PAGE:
Serious Eats: Recipes
The Nasty Bits: Veal Kidney Pie
The majority of kidney pies contain cubes of simmered steak. But when it comes to my savory pies, I really just like mine with a whole lot of offal. On a recent trip down south I tasted my share of exemplary pecan and butterscotch pies, but there were so many times when I thought to myself, "Gee, now if only this pie had kidneys in it."
Veal kidneys are one of my favorite pie fillings. Milder in flavor than those of pigs, veal kidneys are also more tender and, in general, more likable. I've written before about the unique function of kidneys that make them particularly challenging for the cook. Even when the kidneys are fresh, there's an initial sweetness that's followed by a baser, earthier flavor. While I happen to savor a whole kidney charred quickly on a grill, most diners are more likely to enjoy their kidneys when there are other distractions on the plate.
Instead of steak, I like to pair my kidneys with root vegetables like potatoes and turnips. The contrast between the starchy texture of the vegetables and the tender, fatty flavor of the kidneys is a much better one, in my opinion, than the meat-on-meat combination of steak and kidneys. For the crust, I've used only lard and only butter in the pastries, both to similar effect. A crust of lard will be richer than one fashioned from butter, but both serve the all-important function of sopping up the juices of the gravy. You can make yours with a crust or leave it bottomless, as I tend to do, depending on the depth of your vessel. The deeper the pot, the more time is required for the bottom crust to finish, which poses a problem if your contents are tender kidneys rather than long-stewed meat.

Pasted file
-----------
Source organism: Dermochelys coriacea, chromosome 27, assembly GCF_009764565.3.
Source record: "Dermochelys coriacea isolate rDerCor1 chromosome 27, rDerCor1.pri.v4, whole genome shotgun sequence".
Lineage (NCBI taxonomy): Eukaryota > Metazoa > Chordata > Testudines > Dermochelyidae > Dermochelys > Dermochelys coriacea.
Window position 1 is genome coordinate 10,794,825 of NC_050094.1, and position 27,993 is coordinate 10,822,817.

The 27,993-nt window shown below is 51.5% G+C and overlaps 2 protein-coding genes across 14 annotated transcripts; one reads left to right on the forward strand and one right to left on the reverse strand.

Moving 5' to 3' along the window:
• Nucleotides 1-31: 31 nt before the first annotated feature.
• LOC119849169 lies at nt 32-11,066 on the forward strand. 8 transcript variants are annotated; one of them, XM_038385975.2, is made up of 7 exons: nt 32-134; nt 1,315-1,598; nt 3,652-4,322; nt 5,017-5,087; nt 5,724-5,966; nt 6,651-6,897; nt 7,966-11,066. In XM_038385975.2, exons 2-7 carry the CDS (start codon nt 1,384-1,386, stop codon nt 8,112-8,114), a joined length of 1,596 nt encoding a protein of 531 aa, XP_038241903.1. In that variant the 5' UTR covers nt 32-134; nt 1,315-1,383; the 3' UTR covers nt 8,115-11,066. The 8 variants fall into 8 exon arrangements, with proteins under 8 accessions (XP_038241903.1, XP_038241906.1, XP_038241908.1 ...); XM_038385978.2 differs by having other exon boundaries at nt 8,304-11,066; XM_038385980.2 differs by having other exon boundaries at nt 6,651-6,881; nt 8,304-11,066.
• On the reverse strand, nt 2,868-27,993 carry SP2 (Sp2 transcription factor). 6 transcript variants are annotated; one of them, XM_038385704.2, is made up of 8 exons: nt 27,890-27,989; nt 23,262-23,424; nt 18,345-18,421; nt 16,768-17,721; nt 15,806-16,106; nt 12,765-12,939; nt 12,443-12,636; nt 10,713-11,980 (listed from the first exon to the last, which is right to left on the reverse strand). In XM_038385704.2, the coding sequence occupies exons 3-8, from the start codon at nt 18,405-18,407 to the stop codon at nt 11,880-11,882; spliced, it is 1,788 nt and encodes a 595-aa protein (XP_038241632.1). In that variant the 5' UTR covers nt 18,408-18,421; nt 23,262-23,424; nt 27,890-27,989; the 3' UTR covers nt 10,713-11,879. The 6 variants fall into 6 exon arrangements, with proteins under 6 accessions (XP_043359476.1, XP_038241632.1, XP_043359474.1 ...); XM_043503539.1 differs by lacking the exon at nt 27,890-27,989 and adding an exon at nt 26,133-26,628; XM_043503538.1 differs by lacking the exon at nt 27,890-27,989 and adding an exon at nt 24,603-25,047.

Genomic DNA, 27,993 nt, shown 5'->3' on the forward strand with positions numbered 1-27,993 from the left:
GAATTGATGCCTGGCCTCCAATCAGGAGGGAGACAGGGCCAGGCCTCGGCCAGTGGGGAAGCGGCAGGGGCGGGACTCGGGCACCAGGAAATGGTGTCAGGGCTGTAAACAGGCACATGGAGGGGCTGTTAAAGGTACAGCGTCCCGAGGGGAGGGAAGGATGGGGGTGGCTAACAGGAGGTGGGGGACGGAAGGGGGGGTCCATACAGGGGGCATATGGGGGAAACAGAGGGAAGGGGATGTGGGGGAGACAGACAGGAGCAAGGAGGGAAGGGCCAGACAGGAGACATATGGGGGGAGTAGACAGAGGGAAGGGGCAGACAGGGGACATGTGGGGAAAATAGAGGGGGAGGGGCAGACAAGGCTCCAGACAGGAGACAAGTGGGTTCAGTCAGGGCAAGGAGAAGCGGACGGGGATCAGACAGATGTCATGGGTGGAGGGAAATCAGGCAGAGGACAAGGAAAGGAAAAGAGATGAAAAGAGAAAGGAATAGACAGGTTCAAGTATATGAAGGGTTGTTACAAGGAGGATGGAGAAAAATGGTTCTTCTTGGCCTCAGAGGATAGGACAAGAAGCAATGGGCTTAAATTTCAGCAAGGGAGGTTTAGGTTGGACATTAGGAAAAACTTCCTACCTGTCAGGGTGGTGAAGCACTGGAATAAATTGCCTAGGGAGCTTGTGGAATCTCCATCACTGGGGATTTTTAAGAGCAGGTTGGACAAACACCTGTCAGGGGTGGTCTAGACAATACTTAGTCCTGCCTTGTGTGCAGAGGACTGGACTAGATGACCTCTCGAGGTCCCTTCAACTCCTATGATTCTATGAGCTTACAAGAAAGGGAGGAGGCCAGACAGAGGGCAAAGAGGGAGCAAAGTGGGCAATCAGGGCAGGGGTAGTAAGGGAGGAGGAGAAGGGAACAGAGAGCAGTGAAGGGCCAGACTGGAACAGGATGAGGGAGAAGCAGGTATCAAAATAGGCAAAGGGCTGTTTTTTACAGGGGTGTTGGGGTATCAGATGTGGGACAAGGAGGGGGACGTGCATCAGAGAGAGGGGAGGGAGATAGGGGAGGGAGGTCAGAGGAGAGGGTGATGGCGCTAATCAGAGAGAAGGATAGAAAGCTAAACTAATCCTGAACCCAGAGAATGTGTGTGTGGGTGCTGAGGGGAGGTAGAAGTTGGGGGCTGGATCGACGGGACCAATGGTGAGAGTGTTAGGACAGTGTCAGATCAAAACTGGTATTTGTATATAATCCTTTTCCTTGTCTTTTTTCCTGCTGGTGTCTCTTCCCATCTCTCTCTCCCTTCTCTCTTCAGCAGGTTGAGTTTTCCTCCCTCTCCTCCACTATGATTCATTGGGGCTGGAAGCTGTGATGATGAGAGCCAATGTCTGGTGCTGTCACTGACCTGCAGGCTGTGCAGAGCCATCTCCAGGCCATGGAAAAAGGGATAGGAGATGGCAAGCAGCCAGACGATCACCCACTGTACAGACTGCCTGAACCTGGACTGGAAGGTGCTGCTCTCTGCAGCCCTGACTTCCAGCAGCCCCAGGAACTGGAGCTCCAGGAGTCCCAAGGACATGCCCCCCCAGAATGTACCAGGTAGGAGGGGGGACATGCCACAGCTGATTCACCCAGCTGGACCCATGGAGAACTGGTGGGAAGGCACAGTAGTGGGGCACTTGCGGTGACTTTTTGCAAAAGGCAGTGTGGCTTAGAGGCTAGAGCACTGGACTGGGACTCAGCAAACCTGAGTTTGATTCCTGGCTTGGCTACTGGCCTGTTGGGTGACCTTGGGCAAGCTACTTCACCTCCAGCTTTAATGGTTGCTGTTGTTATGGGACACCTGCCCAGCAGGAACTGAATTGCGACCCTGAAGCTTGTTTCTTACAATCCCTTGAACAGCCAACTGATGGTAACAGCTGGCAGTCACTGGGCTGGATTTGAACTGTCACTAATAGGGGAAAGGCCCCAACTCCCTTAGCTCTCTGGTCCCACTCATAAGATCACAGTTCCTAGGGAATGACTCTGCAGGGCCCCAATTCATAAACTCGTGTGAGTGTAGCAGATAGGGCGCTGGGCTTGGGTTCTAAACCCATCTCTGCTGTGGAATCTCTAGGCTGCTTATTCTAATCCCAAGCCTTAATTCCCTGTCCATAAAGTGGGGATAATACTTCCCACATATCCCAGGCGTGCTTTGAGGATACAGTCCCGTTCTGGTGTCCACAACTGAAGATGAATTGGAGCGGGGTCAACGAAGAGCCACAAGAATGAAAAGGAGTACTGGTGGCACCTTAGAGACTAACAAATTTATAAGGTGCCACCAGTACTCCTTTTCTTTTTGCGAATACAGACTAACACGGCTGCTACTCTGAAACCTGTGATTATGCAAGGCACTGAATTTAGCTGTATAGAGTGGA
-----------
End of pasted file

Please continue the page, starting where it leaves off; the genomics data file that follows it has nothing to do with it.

A savory pie takes well to whatever additions you may have in stock. Once you've made the base of kidneys, tubers, and gravy, you can toss in any number of vegetables, like sautéed mushrooms or leeks, or add a chopped carrot or two.
Veal Kidney Pie
About the author: Chichi Wang took her degree in philosophy, but decided that writing about food would be much more fun than writing about Plato. She firmly believes in all things offal, the importance of reading great books, and the necessity of three-hour meals. If she were ever to get a tattoo, it would say "Fat is flavor."